New York Truck Stop talks “Across the Pond” with #LondonBusWatch
I’m honoured to speak with New York Truck Stop Radio about the systemic danger posed by London’s ‘Big Red Buses’ which operated under the control of Transport for London (TfL), a public agency chaired by Europe’s largest city’s Vision Zero Mayor Sadiq Khan. #LondonBusWatch is a volunteer campaign led by a TfL Bus Crash Survivor that focuses on improving transparency and accountability for safety in the contracting, management and regulation of TfL’s Public Bus fleet, which constitutes about a quarter of all the UK’s buses and which makes up about half of the nation’s bus journeys.
Since its founding in September 2012, #LondonBusWatch—with long-standing support from London Assembly Members from the Conservative, Liberal Democrat and Green parties—has successfully compelled Transport for London to undertake the following actions:
Since 2014, Transport for London has published quarterly data about the casualties resulting from its contracted Bus Operation. In May 2019, GMB Union published analysis which revealed that over 5 year period between 1 January 2014 and 31 December 2018 “an average of about 3 people per day have been injured—of which over 4 people per week have been killed or seriously injured—as the result of a collision.” Over the same 5 year period, the analysis showed “a total of 4,942 people have been injured, of which 49 were killed and 1,068 were taken to hospital” in collisions involving TfL-contracted Buses. Further analysis of 2018 Bus Casualty data showed that last year, TfL Bus Collisions accounted for 16 percent of all pedestrian fatalities from motor vehicles in London.
On 1 February 2016, TfL launched a ‘world leading’ Bus Safety Programme which remains in force today. A 2017 Investigation of TfL’s Programme by the London Assembly Transport Committee (for which #LondonBusWatch provided evidence) found TfL’s safety oversight of London’s Bus Operation failing on a number of fronts, e.g. “there are no safety in bus contracts”, “TfL’s senior management bonuses are not linked to safety metrics” and “London does not compare well with other major cities on its record for bus safety. Of the 15 world cities measured by the International Bus Benchmarking Group (IBBG), London was one of only five not to have improved since 2007, and was ranked fifth-worst for safety in 2014.” In May 2019, #LondonBusWatch was invited to give testimony to the London Assembly Transport Committee about TFL’s Bus Safety Performance under Programme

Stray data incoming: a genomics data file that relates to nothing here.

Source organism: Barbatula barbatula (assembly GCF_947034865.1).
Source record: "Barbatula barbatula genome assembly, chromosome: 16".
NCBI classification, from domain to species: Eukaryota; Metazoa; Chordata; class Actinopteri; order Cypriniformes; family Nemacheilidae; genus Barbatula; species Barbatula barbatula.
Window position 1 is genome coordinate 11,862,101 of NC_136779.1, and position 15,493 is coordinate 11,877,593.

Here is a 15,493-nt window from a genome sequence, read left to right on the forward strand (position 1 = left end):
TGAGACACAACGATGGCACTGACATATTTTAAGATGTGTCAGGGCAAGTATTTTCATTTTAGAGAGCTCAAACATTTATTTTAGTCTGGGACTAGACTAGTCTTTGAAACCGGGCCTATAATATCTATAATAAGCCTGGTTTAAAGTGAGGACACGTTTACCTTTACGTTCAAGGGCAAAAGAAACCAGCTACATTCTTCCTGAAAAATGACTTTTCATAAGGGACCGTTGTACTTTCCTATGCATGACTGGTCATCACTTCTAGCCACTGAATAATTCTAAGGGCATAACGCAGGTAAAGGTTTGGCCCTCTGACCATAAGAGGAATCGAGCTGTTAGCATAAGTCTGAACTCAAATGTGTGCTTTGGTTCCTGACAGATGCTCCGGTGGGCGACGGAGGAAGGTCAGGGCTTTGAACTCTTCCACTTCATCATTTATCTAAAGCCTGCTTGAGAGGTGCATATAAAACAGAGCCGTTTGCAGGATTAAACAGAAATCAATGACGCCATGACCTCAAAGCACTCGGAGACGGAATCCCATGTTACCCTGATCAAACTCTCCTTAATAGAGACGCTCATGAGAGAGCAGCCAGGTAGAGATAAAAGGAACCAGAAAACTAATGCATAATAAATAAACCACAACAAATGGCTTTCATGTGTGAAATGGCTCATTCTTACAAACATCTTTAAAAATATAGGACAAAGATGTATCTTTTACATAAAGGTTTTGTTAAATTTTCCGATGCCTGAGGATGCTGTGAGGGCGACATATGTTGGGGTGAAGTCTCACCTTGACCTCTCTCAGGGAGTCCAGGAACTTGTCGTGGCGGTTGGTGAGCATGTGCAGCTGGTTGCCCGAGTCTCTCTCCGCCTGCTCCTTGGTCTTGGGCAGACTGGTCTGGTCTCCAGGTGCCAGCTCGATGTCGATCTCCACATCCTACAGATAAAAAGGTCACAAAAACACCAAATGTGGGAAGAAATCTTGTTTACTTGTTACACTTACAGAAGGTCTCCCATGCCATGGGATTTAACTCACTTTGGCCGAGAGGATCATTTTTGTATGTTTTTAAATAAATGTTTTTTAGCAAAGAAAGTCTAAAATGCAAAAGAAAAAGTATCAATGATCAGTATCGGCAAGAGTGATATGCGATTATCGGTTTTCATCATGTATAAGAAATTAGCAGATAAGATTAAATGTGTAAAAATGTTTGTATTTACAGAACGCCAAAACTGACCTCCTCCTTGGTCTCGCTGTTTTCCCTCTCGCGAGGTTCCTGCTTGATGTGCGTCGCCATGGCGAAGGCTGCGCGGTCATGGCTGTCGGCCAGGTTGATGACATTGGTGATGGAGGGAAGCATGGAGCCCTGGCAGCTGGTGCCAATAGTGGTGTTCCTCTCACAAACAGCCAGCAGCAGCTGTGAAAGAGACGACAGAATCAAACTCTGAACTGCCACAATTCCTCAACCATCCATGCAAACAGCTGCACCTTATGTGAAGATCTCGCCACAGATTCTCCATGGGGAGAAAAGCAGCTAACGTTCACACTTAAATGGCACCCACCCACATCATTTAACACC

TfL Bus Drivers were the first road transport drivers to be allowed access to the rail industry’s long-standing Confidential Incident Reporting and Analysis System (CIRAS) which was extended by the Mayor of London to TfL’s Contracted Bus Operation 31 July 2015 and has been in force from 4 January 2016.
Benefitting from the support of many London Bus Drivers, two of their major UK unions (GMB Union and RMT Union) and the Battersea & Wandwsorth Trade Union Council, #LondonBusWatch also works with various transport advocacy groups—ranging from the city’s numerous active travel and cycling campaigns to London’s trademark Black Taxi trade—who seek to reduce danger on London’s roads. Based on TfL’s latest annual casualty data, London’s Vision Zero Mayor Sadiq Khan has a lot more work to do on that front and #LondonBusWatch won’t be giving either City Hall or TfL any ‘free rides.’
Contact: Tom Kearney
Publishers note: Here in New York City we are often told how much better London’s transport system, how much safer their streets are, and how much we can learn from them. Unfortunately, that is not the case. Through a mutual acquaintance we were introduced to Tom and his mission to improve London’s streets. Moreover, as government agencies here are encouraged to operate more as a business with productivity goals and performance metrics it is vital to look where that could lead to.
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